"Venables is a bad hire. The Oklahoma fans hated Venables and wanted him out." Well, they got what they wanted. In Mike Stoops first year by himself at Oklahoma, they dropped from 31 to 50 in scoring defense, 7 to 23 in defensive F/+, and 7 to 15 in defensive S&P. Looks like we got an oops on Stoops (I know, terrible, had to do it).

"But Kraken, that just because the Big 12 offenses are so good. Dabo should have never fired Vic Koenning because we always had top 20 defenses with him." Well, VK got his first taste of the HUNH last year at UNC. VK ended up with the 53rd ranked scoring defense against that similarly bad ACC schedule (DNP FSU or Clem either). UNC dropped in defensive S&P from 52 to 74. Ouch, that’s 1 spot worse than our ranking with Steele in 2011. If I could find the sarcasm font I would now tell you how shocked I am at this.

Look, I think we got a good DC here. Can we please not light the torches and grab the pitchforks if we’re ranked 41st this year? Screw the uneducated fans of other teams that make fun of our defense. We win, and they shut up. I don’t want to be an ignorant fan (looking at you OU and Okla St.) that’s running good people off for the wrong reason.

In the proper HUNH perspective, Venables is elite level. He has consistently outperformed all the other HUNH DCs. I encourage you to do your own research there. Compared to slower paced teams, he doesn’t measure up and his body of work never will. Some of you are going to figure this out and the rest should go ahead and expect to want a new DC every other year.

Now on to the offensive expectations:

All of those elite-level, "National championship picture" HUNH teams above finished either #2 or better in Scoring Offense or #2 or better in Offensive S&P. Allow that to sink in. Not 10th…not 5th…not 3rd…#2 or #1 only. That it is our realistic expectation if we are going to be National Championship contenders.

In 2012, we finished 6th in Scoring Offense and 5th in S&P. How do we get to 1st or 2nd offensively?

Well, in passing offense we were #2 in S&P (Georgia #1). We’re right at the top there and we could even afford to drop a little. As Dr. B pointed out, we can certainly improve sacks, QB decision making, and INTs but I don’t see where it’s fair to ask for much more there statistically without Nuk Hopkins.

In Rushing Offense S&P, however, we are ranked #26 (A&M #1, Oregon #2, Alabama #4, FSU #5…is a pattern registering here). We are simply missing the Rushing Offense effectiveness that all of these high-level teams have.

This is why on almost every post on this site, I sound like a broken record and end up mentioning that dominant play on the OL is the key to the season. Improvement on the OL forces teams to commit an extra man to the run, take more chances, and leaves more space for our skill players to make plays on the outside. The whole thing gets easier and our chances for success each drive goes way up.

In order to compete for a NC, our yards per carry need to increase from 4.23 (70th last year) to 5.50 (top 10). That is the expectation of the 2013 season that matters most to me. The division champion, FSU, averaged 5.62 yards per carry last year. We should expect and demand that Clemson grows up in the trenches and delivers the same physical effectiveness as these other elite teams. Otherwise we’re fooling ourselves into thinking we’ve turned the corner.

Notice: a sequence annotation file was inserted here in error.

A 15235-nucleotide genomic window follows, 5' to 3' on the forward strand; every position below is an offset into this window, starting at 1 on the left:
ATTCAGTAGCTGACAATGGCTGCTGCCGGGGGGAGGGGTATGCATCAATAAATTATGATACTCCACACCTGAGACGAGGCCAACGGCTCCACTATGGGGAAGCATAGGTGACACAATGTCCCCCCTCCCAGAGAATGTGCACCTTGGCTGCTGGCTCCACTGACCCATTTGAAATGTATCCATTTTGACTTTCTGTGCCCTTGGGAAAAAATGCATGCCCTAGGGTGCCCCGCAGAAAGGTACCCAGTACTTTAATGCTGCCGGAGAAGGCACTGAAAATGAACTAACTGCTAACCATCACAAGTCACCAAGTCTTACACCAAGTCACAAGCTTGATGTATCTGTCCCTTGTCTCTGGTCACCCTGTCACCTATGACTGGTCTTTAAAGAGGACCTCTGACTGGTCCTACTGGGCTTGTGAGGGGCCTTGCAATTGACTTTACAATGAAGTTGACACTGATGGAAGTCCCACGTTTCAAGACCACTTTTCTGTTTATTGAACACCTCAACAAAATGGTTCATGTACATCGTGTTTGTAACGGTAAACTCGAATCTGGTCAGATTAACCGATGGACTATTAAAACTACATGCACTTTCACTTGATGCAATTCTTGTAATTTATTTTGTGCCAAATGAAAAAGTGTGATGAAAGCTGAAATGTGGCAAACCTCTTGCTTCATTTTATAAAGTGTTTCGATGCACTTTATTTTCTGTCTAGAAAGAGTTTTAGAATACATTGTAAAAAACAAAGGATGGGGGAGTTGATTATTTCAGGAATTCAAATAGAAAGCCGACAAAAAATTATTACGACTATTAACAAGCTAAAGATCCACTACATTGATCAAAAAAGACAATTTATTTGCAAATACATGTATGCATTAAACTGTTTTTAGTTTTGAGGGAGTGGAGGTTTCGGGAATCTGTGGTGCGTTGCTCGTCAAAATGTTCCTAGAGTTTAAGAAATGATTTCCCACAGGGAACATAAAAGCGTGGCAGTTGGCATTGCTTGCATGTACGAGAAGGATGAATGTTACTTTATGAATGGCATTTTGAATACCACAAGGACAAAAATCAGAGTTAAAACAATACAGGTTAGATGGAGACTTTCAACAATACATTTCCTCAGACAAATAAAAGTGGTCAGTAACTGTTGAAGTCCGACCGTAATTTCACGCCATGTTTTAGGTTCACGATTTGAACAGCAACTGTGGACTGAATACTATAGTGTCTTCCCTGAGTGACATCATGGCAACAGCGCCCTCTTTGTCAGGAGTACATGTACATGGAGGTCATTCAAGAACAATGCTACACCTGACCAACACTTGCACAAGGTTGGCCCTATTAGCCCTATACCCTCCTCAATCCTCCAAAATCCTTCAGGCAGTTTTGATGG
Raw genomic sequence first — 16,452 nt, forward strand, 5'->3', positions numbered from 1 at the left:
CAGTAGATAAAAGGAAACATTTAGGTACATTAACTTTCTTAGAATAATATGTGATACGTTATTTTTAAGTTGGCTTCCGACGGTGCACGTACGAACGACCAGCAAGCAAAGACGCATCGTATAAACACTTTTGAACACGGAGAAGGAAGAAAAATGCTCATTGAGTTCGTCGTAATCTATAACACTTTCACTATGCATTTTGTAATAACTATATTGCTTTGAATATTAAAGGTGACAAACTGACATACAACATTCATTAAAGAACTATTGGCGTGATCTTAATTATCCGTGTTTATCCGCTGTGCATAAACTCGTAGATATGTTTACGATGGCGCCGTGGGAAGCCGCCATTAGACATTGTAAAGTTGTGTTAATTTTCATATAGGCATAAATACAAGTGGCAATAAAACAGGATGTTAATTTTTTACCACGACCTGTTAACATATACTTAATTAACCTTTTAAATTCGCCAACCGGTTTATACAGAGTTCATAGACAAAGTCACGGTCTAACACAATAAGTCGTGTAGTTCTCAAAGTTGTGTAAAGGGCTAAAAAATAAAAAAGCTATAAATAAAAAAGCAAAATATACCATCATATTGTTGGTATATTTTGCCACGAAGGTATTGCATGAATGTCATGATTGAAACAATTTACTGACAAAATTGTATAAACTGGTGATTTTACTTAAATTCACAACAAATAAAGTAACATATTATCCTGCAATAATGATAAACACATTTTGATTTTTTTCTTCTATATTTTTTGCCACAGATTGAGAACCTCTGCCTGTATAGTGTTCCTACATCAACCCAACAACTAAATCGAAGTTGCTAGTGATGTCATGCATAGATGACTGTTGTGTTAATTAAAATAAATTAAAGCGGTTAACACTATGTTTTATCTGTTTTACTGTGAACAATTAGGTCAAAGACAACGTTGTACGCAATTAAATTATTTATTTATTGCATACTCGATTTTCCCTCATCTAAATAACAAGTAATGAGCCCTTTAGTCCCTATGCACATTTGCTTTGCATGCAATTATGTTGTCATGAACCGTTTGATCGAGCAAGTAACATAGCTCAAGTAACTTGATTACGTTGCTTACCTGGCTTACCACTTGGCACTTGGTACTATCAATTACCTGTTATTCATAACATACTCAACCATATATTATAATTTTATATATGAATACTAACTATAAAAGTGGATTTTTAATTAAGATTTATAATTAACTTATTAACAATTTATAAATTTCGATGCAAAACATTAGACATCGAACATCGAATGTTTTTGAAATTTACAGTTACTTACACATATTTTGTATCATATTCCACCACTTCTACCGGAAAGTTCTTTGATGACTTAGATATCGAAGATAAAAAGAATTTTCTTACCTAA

Can we do it? Our OL went from inexperienced last year to deep and veteran this year. The good news here is that in our last 5 games which included SC and LSU, we improved some to 4.41 yards per carry. The bad news is...that’s just not going to get it. Even if you take out the LSU game, we averaged 5.00 yards per carry in November. Again, not elite level.

Our push up front did not improve at the same rate our defense did last year. That's why I believe it should be the #1 thing that we fans focus on when holding this coaching staff accountable.

We’ve reached the National championship level in creating a schematic advantage and of passing effectiveness. Now we must get better where it matters most on the elite level…running the football. This year will be a referendum on our ability to develop Offensive Linemen under Coach Swinney, Coach Caldwell, and perhaps most importantly, Coach Batson. I expect to run the ball on the elite level this year and I can’t wait for the season to start so I can see it.

So in summary, in order to announce our arrival on the National championship level, I think you can look at these three advanced expectations:

We should give up no more than 4.5 plays of 20+ yards per game and remain stout in the redzone (75% score/ 52% TD or better).

We should be ranked #1 or #2 in either Scoring Offense or Offensive S&P (either straight up points or efficiency)

We should average 5.5 yards per carry running the ball.

We've all been waiting for a year like this for a long long time. Many of us have watched in disdain as the administration fired Coach Ford and neglected football at Clemson for 15+ years. Now, we've recommitted and our first legitimate season of high expectations is almost here. Much love to the Tiger fans that have been waiting, donating to IPTAY, and paying into the SEP for a long time waiting for a season like this. Let's kick some Dawg ass!

These opinions are not necessarily those of the Proprietors of Shakin' The Southland.